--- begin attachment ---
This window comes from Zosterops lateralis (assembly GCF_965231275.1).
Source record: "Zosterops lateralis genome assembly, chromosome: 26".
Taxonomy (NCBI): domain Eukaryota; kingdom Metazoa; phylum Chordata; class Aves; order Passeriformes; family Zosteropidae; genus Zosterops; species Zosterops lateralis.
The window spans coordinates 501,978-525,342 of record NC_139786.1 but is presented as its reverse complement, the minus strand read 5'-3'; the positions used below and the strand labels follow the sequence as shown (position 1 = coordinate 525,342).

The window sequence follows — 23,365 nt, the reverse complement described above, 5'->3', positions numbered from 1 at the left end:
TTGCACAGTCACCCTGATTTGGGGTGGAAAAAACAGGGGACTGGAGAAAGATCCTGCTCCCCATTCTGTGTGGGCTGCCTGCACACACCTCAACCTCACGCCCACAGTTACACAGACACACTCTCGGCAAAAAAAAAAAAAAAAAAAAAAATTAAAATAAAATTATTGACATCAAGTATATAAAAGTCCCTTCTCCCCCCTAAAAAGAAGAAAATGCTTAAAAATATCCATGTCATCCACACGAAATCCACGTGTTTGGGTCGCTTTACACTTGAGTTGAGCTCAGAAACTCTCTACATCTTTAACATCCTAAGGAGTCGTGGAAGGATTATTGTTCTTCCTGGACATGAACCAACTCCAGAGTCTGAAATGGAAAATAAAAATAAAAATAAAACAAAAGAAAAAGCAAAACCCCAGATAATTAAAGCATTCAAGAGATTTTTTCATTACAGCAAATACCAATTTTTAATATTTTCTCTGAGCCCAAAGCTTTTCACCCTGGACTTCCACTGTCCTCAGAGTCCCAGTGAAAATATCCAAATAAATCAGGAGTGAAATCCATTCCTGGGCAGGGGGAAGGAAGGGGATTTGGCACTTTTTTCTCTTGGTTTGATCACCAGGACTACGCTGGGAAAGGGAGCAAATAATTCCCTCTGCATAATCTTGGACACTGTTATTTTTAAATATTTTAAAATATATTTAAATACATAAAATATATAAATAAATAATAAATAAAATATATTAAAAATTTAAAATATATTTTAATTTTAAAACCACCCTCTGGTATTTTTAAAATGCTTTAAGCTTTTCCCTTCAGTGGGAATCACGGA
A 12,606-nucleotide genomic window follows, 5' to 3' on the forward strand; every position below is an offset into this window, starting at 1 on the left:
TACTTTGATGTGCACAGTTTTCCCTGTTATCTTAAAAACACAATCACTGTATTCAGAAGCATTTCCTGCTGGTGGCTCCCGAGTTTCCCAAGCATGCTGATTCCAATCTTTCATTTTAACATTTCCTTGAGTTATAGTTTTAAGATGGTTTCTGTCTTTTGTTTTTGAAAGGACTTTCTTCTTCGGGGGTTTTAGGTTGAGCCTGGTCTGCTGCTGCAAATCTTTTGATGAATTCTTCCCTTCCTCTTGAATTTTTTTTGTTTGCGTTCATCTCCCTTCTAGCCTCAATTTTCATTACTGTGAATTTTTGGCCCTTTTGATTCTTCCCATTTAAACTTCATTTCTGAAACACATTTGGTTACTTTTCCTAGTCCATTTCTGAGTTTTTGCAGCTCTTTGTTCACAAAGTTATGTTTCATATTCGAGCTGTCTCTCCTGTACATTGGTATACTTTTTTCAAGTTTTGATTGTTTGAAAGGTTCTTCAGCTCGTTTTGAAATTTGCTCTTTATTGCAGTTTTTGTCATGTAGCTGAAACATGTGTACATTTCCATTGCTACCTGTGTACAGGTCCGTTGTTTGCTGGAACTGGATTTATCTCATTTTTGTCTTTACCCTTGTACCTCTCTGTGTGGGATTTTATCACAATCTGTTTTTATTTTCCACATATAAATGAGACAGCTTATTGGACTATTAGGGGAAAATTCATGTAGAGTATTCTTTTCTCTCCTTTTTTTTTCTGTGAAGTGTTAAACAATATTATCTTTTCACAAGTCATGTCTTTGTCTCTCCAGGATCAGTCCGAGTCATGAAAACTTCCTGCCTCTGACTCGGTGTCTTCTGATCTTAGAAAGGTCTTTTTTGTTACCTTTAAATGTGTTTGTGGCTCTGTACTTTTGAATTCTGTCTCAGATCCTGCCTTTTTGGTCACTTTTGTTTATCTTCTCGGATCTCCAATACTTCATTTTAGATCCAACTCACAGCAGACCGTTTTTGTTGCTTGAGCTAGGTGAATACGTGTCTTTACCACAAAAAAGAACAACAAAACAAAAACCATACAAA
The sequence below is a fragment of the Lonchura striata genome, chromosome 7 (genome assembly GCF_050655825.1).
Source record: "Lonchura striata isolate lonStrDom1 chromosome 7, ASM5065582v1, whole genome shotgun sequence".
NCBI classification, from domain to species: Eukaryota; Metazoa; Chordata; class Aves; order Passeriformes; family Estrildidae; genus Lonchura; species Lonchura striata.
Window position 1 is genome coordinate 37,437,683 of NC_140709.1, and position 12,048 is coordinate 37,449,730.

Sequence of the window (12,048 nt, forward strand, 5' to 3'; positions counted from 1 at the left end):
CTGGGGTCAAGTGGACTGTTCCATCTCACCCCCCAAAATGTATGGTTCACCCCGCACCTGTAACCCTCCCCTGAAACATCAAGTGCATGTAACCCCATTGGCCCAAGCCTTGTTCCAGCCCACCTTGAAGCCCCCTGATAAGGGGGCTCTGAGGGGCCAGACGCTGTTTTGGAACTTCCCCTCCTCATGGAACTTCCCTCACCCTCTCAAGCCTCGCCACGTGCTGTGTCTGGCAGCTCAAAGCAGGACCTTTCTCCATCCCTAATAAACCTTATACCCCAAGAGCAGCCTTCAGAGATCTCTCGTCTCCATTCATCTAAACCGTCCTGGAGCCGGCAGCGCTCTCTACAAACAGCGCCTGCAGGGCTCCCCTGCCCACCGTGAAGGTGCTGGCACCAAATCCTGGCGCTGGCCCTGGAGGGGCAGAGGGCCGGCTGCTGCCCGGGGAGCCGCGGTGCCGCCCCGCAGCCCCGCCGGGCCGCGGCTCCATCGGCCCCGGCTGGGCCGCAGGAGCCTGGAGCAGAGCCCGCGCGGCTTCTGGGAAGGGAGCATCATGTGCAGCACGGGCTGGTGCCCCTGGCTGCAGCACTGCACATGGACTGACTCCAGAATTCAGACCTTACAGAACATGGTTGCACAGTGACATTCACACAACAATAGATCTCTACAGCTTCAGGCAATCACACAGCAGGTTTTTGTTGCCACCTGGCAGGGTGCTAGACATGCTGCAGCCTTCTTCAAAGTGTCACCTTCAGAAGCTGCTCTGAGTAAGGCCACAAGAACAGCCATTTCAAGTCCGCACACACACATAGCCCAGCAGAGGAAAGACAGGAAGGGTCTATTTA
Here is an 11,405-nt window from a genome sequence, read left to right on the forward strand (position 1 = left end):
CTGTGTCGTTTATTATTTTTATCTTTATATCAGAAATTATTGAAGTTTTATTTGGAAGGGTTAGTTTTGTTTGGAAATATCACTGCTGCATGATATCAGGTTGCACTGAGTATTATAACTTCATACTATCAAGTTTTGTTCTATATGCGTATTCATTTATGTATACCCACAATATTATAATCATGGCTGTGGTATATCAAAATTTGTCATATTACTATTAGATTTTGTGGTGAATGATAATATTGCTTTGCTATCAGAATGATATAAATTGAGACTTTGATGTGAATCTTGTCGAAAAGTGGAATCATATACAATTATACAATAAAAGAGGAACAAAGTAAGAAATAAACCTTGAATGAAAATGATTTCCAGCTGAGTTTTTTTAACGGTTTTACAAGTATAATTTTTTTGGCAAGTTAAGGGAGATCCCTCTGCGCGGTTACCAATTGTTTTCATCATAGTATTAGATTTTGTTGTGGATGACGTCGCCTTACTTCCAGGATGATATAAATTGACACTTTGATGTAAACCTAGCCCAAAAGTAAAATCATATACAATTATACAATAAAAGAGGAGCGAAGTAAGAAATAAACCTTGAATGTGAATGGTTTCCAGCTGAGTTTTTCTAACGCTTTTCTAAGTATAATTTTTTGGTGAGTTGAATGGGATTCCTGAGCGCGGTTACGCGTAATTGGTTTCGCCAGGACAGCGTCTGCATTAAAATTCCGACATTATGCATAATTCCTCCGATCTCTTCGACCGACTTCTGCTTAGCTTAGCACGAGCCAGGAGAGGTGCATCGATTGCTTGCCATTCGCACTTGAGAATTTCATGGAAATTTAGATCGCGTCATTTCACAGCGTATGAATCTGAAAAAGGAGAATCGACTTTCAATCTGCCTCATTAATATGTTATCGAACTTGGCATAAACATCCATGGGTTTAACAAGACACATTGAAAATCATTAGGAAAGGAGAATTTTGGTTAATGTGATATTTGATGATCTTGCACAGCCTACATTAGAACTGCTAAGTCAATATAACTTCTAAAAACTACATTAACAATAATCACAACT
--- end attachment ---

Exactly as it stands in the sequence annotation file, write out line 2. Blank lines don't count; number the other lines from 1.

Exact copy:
Source record: "Zosterops lateralis genome assembly, chromosome: 26".